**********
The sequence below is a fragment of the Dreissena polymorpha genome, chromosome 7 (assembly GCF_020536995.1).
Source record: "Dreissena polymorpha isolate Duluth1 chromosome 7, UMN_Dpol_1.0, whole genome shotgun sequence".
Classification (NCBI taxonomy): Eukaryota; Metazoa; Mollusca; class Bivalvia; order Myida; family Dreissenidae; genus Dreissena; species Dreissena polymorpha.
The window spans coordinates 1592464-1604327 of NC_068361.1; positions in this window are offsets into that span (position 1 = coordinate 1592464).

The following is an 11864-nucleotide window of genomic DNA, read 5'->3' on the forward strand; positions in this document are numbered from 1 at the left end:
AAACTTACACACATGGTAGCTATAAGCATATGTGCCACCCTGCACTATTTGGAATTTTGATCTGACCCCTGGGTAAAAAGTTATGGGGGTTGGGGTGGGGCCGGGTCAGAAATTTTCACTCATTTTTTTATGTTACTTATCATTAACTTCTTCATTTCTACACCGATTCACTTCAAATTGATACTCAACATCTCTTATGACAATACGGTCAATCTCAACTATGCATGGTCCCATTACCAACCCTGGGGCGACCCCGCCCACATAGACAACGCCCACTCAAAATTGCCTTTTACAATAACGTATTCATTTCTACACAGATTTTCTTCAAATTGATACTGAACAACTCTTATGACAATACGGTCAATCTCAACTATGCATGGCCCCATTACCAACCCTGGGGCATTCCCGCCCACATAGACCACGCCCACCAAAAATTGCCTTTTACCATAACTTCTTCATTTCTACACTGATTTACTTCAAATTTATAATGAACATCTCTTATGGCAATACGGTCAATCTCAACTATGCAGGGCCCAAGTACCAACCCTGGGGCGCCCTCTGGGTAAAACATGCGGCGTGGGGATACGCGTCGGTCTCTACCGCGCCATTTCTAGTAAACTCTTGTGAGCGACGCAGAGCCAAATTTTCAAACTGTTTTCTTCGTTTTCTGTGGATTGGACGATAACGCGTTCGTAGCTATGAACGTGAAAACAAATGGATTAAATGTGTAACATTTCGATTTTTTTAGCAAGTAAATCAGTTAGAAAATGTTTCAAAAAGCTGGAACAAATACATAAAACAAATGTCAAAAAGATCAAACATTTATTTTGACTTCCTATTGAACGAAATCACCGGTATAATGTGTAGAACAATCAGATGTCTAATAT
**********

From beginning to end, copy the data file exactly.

The sequence below is a fragment of the Dreissena polymorpha genome, chromosome 7 (assembly GCF_020536995.1).
Source record: "Dreissena polymorpha isolate Duluth1 chromosome 7, UMN_Dpol_1.0, whole genome shotgun sequence".
Classification (NCBI taxonomy): Eukaryota; Metazoa; Mollusca; class Bivalvia; order Myida; family Dreissenidae; genus Dreissena; species Dreissena polymorpha.
The window spans coordinates 1592464-1604327 of NC_068361.1; positions in this window are offsets into that span (position 1 = coordinate 1592464).

The following is an 11864-nucleotide window of genomic DNA, read 5'->3' on the forward strand; positions in this document are numbered from 1 at the left end:
AAACTTACACACATGGTAGCTATAAGCATATGTGCCACCCTGCACTATTTGGAATTTTGATCTGACCCCTGGGTAAAAAGTTATGGGGGTTGGGGTGGGGCCGGGTCAGAAATTTTCACTCATTTTTTTATGTTACTTATCATTAACTTCTTCATTTCTACACCGATTCACTTCAAATTGATACTCAACATCTCTTATGACAATACGGTCAATCTCAACTATGCATGGTCCCATTACCAACCCTGGGGCGACCCCGCCCACATAGACAACGCCCACTCAAAATTGCCTTTTACAATAACGTATTCATTTCTACACAGATTTTCTTCAAATTGATACTGAACAACTCTTATGACAATACGGTCAATCTCAACTATGCATGGCCCCATTACCAACCCTGGGGCATTCCCGCCCACATAGACCACGCCCACCAAAAATTGCCTTTTACCATAACTTCTTCATTTCTACACTGATTTACTTCAAATTTATAATGAACATCTCTTATGGCAATACGGTCAATCTCAACTATGCAGGGCCCAAGTACCAACCCTGGGGCGCCCTCTGGGTAAAACATGCGGCGTGGGGATACGCGTCGGTCTCTACCGCGCCATTTCTAGTAAACTCTTGTGAGCGACGCAGAGCCAAATTTTCAAACTGTTTTCTTCGTTTTCTGTGGATTGGACGATAACGCGTTCGTAGCTATGAACGTGAAAACAAATGGATTAAATGTGTAACATTTCGATTTTTTTAGCAAGTAAATCAGTTAGAAAATGTTTCAAAAAGCTGGAACAAATACATAAAACAAATGTCAAAAAGATCAAACATTTATTTTGACTTCCTATTGAACGAAATCACCGGTATAATGTGTAGAACAATCAGATGTCTAATAT